Black GOP senator condemns Trump for failing to denounce KKK
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Tim ScottTimothy (Tim) Eugene ScottSchumer: 'I totally believe' Durbin over Trump Graham: 'It's pretty embarrassing' when children can't listen to the news Durbin spokesman: GOP senators have ‘credibility problem’ MORE, the only black Republican in the Senate, waded into the controversy over Donald TrumpDonald John TrumpDems flip Wisconsin state Senate seat Sessions: 'We should be like Canada' in how we take in immigrants GOP rep: 'Sheet metal and garbage' everywhere in Haiti MORE, David Duke and the Ku Klux Klan on Sunday.

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In a statement released by Florida Sen. Marco RubioMarco Antonio RubioOvernight Cybersecurity: Bipartisan bill aims to deter election interference | Russian hackers target Senate | House Intel panel subpoenas Bannon | DHS giving 'active defense' cyber tools to private sector Senators unveil bipartisan push to deter future election interference Puerto Rico's children need recovery funds MORE’s presidential campaign, the South Carolina senator said: "Any candidate who cannot immediately condemn a hate group like the KKK does not represent the Republican Party, and will not unite it.”

That echoed statements from Rubio on the trail and in a tweet Sunday afternoon — part of a flood his campaign released attacking Trump for his failure to immediately dismiss an endorsement from Duke, a white nationalist. 

Trump disavowed Duke, a former Ku Klux Klan grand wizard, in a tweet Sunday — but not before stumbling over the issue on CNN’s “State of the Union” earlier in the day. On CNN, Trump said he didn't know anything about Duke or his connections.

"I have to look at the group. I don't know what group you're talking about," he said. "You wouldn't want me to condemn a group that I know nothing about."

Sen. Cory GardnerCory Scott GardnerDurbin: Senators to release immigration bill Wednesday GOP senators eager for Romney to join them Gardner: Bipartisan DACA solution possible despite Trump's 's---hole countries' comment MORE (R-Colo.), in another statement released from the Rubio campaign, said: "The Republican Party is the party of Lincoln, the party that ended slavery. Donald Trump's embrace of the KKK is the clearest demonstration yet that he is not fit to be President.”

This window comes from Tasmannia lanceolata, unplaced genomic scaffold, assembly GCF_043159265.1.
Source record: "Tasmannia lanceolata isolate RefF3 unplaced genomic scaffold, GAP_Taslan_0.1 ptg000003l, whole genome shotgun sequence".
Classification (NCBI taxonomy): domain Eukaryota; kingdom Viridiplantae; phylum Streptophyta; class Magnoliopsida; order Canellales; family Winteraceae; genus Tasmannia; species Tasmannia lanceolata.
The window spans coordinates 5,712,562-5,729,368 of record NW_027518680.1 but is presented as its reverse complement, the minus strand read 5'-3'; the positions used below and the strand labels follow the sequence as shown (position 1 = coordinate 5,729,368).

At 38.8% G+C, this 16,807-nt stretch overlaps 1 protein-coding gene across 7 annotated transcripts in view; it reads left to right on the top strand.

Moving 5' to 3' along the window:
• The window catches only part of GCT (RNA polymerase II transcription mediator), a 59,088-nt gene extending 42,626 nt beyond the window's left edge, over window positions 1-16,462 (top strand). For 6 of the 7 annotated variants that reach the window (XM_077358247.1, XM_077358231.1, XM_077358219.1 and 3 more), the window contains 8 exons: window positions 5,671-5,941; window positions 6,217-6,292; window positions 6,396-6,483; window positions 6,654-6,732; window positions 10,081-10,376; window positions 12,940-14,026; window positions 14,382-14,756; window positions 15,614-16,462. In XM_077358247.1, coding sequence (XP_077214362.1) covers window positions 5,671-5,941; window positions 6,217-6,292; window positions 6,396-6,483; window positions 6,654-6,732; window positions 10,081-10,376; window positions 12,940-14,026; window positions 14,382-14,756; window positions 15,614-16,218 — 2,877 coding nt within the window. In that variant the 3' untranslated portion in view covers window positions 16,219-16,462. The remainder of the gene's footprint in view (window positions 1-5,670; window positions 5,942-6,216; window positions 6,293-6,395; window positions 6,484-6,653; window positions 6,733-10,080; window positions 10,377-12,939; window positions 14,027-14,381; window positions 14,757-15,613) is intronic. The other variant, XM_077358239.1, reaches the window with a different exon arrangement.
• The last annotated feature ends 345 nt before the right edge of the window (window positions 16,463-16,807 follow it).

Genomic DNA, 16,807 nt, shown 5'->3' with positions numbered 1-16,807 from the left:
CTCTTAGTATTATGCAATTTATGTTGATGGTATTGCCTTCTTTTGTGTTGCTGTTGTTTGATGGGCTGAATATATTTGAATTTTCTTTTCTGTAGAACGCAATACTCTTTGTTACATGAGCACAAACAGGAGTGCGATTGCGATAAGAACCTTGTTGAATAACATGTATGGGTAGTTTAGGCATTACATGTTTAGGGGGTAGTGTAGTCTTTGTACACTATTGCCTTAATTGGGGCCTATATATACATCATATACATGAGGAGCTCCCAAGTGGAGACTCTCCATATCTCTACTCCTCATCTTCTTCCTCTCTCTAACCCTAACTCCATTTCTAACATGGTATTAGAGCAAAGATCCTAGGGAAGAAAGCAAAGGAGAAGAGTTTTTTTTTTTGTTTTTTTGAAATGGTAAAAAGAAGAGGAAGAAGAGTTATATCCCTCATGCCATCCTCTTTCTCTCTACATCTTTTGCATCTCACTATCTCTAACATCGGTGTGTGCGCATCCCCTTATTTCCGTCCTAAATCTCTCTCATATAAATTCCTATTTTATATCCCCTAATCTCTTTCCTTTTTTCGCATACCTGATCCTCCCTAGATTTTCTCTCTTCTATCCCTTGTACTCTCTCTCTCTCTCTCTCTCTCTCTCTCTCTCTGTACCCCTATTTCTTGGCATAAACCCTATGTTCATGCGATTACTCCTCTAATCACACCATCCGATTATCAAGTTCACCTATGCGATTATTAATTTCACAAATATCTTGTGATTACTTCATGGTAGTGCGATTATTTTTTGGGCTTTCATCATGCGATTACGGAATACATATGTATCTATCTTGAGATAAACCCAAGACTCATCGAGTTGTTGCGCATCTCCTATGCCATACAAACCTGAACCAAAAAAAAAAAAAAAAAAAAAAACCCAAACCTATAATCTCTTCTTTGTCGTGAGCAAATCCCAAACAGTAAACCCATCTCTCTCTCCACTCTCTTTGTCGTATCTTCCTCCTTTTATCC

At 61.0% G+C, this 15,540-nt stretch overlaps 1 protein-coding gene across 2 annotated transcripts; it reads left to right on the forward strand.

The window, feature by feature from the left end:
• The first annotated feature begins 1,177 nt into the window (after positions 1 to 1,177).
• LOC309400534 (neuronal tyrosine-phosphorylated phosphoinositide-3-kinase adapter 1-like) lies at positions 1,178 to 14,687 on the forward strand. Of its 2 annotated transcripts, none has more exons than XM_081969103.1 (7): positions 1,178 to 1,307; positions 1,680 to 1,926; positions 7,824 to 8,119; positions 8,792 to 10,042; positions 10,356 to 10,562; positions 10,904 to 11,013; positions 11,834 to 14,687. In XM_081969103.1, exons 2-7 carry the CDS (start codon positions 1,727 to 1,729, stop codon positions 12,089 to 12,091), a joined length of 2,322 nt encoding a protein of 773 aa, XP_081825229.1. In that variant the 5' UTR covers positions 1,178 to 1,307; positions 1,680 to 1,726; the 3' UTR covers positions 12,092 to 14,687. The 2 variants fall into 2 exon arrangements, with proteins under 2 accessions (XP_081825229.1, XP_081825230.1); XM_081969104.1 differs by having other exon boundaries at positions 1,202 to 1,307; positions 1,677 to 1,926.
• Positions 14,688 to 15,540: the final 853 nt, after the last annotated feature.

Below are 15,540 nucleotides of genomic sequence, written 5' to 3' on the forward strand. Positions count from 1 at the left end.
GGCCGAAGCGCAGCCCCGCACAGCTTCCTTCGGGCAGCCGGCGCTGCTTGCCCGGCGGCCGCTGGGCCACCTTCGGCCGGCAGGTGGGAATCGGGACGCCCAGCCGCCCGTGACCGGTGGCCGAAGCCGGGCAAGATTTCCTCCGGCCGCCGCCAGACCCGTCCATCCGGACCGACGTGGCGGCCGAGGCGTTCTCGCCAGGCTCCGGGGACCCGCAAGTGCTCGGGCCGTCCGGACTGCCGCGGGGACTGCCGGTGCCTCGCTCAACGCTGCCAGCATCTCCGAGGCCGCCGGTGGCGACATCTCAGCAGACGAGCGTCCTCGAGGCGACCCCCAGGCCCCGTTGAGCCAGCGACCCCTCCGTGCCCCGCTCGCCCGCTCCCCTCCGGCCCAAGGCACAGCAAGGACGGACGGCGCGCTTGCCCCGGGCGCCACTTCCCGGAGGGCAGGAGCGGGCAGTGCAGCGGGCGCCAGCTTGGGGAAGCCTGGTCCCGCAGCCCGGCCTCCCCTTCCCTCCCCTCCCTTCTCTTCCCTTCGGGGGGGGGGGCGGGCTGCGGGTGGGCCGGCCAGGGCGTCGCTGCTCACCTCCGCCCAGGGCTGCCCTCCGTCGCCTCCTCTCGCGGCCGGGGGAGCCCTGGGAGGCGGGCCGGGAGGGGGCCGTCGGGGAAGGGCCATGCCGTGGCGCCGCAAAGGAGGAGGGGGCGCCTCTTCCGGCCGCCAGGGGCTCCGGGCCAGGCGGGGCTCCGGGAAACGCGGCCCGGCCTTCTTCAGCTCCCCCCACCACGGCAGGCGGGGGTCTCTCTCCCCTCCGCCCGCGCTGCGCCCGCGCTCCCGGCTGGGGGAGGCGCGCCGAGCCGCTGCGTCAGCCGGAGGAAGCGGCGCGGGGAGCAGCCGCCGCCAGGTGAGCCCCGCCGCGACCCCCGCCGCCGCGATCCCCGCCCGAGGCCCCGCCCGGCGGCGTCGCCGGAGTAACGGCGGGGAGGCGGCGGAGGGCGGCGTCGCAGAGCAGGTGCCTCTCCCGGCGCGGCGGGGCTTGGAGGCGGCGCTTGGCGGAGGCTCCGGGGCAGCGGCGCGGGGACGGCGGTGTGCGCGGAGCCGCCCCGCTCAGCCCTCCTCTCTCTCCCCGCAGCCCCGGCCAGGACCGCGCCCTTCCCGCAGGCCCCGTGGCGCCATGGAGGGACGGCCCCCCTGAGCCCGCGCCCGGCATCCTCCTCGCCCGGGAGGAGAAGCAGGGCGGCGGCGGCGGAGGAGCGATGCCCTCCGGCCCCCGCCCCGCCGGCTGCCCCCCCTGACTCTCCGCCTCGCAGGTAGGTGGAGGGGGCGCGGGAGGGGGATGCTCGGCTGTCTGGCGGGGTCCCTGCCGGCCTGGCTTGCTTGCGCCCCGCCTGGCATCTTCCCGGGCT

Former Sen. Norm Coleman (R-Minn.), released a strongly worded statement through Rubio’s campaign, which said in part: “As someone of the Jewish faith, which has been a target of KKK hate and violence, I am sickened by Donald Trump's failure to condemn the KKK and disavow their support of his campaign.

“I recognize that many Republicans stood with Trump even after he insulted a war hero, mocked the disabled, degraded women and defamed a former Republican President. But Trump's failure to separate himself from David Duke and the KKK crosses the line of any standard of decency.”

On the Democratic side, front-runner Hillary Clinton showed a rare moment of unity with rival Sen. Bernie Sanders (I-Vt.), as the two landed on the same side of this issue, with Clinton retweeting a message from Sanders’s account.